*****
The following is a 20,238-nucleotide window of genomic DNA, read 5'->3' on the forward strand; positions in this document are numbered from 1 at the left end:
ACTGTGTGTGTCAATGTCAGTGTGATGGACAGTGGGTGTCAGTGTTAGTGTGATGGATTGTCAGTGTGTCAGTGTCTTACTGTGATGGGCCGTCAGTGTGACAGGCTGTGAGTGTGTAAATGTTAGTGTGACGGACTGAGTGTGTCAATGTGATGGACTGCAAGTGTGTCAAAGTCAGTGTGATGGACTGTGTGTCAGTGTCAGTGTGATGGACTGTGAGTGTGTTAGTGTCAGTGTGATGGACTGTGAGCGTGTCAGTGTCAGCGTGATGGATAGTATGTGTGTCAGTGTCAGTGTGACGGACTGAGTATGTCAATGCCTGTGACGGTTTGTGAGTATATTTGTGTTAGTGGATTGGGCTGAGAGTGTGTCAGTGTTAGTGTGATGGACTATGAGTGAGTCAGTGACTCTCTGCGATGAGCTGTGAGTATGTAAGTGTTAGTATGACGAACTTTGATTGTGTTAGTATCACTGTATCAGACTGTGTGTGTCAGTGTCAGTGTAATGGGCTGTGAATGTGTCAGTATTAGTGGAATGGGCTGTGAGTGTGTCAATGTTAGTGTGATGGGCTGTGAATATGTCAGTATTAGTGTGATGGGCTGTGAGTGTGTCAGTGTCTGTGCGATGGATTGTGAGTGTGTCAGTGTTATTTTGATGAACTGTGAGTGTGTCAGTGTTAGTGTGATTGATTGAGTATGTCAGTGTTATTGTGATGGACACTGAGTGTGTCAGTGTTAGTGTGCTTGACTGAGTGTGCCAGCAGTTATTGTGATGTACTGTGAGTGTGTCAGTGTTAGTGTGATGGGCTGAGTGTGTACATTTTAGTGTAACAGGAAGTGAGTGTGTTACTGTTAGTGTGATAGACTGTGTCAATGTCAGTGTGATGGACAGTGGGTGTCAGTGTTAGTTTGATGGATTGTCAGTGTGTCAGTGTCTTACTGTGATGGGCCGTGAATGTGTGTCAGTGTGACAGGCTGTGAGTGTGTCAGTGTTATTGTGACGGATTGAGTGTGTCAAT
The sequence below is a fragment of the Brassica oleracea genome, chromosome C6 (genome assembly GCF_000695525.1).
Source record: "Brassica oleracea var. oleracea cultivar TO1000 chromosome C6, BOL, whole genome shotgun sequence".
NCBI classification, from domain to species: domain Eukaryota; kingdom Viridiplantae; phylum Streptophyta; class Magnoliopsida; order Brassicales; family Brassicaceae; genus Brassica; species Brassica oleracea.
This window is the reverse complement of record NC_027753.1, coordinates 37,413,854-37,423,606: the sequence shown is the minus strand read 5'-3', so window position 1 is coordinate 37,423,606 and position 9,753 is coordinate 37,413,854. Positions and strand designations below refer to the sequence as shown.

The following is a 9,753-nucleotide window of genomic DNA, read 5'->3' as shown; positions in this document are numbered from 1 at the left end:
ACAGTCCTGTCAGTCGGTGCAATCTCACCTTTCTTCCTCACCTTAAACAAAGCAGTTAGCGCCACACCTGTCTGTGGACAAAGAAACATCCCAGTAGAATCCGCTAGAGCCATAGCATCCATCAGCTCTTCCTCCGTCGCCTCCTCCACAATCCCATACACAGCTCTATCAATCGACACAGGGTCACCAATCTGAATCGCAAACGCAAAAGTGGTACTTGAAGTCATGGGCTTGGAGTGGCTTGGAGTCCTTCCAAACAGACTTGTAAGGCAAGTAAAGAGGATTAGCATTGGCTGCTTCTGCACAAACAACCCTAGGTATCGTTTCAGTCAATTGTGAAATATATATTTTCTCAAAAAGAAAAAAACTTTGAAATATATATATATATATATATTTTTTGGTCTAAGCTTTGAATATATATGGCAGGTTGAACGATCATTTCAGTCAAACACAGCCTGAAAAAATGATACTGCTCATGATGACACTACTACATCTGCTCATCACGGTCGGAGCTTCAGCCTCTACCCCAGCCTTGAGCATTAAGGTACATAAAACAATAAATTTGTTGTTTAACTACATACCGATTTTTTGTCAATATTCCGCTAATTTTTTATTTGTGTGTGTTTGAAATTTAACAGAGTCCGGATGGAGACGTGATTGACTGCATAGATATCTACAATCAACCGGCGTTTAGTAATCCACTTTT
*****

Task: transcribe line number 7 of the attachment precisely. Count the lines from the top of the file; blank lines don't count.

The following is a 9,753-nucleotide window of genomic DNA, read 5'->3' as shown; positions in this document are numbered from 1 at the left end: